Screw tops are the best...
Agree 100% with this.

PaulO
04-05-2013, 08:16
I save the corks from whiskey bottles to use as stoppers for open wine bottles. A wine cork can be hard to re-use after the corkscrew. It's also nice to have an inventory of stoppers in case one comes apart like some Rare Breed stoppers have. I think some brands use the cork to symbolize that they are marketing something as a more high end brand.

Danger
04-05-2013, 08:48
I hate corks. They're an antiquated, inferior method of sealing a bottle... Screw tops are the best, but I can understand the romance in pulling a cork and so I propose that synthetic corks are a very good compromise.
I accept your compromise, as long as it squeaks. My bottle of Temperance Trader came with a synthetic cork and I quite liked it.


I can't understand cork-preference. They leak, they rot, they break. What's more, most corked bottles dribble. I'll grant they squeak and pop, but 'silence is golden'. I never want to hear,'You're having another?'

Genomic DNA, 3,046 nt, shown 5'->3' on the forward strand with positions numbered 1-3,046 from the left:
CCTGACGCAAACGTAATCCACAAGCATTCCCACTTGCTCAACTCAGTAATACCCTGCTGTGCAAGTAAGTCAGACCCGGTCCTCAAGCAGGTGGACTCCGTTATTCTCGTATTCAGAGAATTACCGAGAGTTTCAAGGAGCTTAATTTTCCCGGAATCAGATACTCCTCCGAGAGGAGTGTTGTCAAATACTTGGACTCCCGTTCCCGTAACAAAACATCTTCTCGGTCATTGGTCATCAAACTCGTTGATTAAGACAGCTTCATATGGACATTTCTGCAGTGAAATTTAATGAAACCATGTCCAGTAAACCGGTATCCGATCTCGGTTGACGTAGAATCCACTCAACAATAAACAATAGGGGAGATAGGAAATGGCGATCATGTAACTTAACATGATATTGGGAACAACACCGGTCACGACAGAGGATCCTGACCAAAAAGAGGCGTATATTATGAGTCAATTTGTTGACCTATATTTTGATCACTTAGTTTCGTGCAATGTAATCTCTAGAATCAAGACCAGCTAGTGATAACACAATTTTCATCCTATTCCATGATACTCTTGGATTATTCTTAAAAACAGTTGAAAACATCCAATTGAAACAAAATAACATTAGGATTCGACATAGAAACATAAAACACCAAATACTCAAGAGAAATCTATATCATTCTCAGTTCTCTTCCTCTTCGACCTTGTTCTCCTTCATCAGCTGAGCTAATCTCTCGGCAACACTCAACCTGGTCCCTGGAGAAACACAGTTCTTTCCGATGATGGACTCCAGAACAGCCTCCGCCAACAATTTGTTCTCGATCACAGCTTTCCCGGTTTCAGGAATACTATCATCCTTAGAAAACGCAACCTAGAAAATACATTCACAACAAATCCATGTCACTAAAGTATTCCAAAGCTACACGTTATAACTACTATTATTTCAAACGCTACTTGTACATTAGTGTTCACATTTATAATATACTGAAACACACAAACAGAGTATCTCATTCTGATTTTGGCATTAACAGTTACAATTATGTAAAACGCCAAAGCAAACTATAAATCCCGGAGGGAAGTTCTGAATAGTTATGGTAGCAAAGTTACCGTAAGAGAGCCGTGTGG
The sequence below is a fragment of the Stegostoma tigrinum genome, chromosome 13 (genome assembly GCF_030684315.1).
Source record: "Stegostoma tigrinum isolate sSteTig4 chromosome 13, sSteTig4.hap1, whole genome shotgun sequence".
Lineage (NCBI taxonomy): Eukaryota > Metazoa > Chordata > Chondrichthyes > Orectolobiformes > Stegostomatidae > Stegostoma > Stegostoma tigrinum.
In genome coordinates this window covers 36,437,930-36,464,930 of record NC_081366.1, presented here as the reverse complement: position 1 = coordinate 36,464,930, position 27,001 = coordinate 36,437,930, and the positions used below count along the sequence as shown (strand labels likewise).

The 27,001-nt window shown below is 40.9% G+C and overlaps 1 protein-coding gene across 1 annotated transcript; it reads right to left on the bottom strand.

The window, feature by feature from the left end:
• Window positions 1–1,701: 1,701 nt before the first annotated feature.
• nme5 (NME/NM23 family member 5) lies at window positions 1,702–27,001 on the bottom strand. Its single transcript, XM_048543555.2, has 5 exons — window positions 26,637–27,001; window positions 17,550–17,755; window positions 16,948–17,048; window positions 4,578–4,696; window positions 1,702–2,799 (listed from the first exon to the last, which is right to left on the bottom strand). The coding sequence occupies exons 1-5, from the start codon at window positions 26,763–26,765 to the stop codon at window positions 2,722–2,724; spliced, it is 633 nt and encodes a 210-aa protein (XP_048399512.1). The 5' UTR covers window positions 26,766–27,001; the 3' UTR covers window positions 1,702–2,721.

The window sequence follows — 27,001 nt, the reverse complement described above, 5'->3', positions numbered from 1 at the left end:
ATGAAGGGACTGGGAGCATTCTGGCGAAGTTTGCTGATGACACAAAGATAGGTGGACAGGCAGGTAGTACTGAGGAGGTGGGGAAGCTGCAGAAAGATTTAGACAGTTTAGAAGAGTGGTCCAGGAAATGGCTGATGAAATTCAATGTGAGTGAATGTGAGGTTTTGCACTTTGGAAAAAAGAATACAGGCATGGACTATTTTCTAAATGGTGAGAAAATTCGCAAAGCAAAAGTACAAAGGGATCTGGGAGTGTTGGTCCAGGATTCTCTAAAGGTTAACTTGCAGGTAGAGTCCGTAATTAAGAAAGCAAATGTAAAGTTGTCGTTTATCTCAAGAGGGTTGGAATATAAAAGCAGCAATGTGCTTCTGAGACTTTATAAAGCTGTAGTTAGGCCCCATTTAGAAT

That's like saying, "I don't get wall art, its so much more expensive than wallpaper and doesn't even cover the same amount of space." The cork is for the aesthetics, not the functionality. And I think the solution to being stealthy is to start with a double :)

Wee Robbie
04-05-2013, 09:17
I save my old corks too. But I just keep them to replace corks that give me problems. Some are prone to breaking.

p_elliott
04-05-2013, 09:43
I also have a bag of corks and do like corks best. I know they get old and fall apart but there is just nothing better than opening a new bottle and hearing thump. Screw tops do leak as well I had a bottle of Wellers SR I put in my luggage and it leaked all over the place.

MyOldKyDram
04-05-2013, 09:53
I too have had screwcaps leak, so just give me the good ole squeak and thump.